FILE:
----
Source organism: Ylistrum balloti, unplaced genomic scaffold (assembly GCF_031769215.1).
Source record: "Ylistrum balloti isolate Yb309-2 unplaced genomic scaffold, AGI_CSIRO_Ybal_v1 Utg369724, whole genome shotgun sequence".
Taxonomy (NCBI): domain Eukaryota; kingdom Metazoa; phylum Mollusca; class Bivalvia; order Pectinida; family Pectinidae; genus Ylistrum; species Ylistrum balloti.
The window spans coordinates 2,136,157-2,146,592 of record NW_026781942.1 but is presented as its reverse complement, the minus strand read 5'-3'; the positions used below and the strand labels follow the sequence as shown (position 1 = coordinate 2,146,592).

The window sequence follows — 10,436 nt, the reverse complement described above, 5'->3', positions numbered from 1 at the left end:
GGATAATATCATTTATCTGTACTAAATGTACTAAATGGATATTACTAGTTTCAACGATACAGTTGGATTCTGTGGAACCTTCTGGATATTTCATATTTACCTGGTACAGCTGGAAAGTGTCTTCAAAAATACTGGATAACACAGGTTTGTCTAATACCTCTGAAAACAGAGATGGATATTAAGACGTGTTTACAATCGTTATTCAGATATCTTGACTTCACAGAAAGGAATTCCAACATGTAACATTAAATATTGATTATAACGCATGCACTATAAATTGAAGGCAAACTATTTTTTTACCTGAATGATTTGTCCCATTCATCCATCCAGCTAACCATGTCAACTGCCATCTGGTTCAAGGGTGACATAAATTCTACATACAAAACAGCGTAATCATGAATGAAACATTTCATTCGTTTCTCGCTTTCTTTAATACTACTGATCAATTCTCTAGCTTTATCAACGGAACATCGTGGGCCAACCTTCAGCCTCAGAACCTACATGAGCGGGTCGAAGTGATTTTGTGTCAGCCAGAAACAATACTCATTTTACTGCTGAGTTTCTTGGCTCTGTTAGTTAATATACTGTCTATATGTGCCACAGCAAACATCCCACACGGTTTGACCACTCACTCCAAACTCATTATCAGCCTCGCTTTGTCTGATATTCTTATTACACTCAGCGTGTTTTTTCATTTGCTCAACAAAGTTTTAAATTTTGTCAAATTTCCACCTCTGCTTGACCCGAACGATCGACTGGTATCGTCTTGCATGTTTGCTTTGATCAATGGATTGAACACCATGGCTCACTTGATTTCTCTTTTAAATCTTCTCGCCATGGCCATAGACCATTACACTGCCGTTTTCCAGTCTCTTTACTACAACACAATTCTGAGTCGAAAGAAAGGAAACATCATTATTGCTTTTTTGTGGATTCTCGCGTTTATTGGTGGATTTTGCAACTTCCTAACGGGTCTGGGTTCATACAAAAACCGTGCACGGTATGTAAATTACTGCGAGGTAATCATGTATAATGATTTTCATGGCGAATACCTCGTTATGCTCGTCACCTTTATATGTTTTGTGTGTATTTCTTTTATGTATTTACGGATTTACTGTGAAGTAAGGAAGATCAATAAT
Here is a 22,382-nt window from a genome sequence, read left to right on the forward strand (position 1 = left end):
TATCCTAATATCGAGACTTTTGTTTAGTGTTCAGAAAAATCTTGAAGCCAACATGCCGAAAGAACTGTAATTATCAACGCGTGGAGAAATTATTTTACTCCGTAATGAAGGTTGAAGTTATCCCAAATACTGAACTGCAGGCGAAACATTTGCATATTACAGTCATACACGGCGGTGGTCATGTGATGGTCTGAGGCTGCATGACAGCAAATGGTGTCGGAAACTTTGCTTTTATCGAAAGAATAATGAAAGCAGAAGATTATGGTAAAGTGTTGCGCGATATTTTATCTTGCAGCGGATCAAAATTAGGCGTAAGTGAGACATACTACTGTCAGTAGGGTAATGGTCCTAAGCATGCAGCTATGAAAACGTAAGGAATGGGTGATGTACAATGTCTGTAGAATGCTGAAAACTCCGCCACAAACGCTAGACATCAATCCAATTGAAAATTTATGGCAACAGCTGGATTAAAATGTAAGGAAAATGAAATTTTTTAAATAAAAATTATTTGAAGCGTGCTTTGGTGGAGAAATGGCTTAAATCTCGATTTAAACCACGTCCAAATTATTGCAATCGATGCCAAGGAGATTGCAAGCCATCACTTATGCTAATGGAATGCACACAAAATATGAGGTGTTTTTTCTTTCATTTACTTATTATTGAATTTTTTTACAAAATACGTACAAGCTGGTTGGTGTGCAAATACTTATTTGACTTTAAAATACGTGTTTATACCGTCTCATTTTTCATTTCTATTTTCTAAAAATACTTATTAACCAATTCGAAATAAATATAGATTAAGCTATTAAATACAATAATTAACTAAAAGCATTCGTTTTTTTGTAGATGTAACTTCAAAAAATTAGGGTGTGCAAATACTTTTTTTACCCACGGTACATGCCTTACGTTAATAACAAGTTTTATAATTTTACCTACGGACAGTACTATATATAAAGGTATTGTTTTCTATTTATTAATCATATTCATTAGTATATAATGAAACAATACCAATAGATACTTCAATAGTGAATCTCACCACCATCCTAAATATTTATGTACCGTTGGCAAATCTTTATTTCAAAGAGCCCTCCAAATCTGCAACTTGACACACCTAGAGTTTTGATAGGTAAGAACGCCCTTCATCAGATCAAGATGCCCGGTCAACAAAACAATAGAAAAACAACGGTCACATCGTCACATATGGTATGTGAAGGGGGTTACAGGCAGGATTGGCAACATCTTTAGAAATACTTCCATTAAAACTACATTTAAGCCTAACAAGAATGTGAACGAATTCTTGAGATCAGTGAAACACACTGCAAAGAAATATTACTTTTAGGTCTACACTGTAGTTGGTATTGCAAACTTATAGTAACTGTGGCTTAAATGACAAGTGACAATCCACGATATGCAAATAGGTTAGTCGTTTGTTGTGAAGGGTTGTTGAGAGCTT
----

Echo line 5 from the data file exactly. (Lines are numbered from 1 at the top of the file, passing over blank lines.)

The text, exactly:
The window sequence follows — 10,436 nt, the reverse complement described above, 5'->3', positions numbered from 1 at the left end: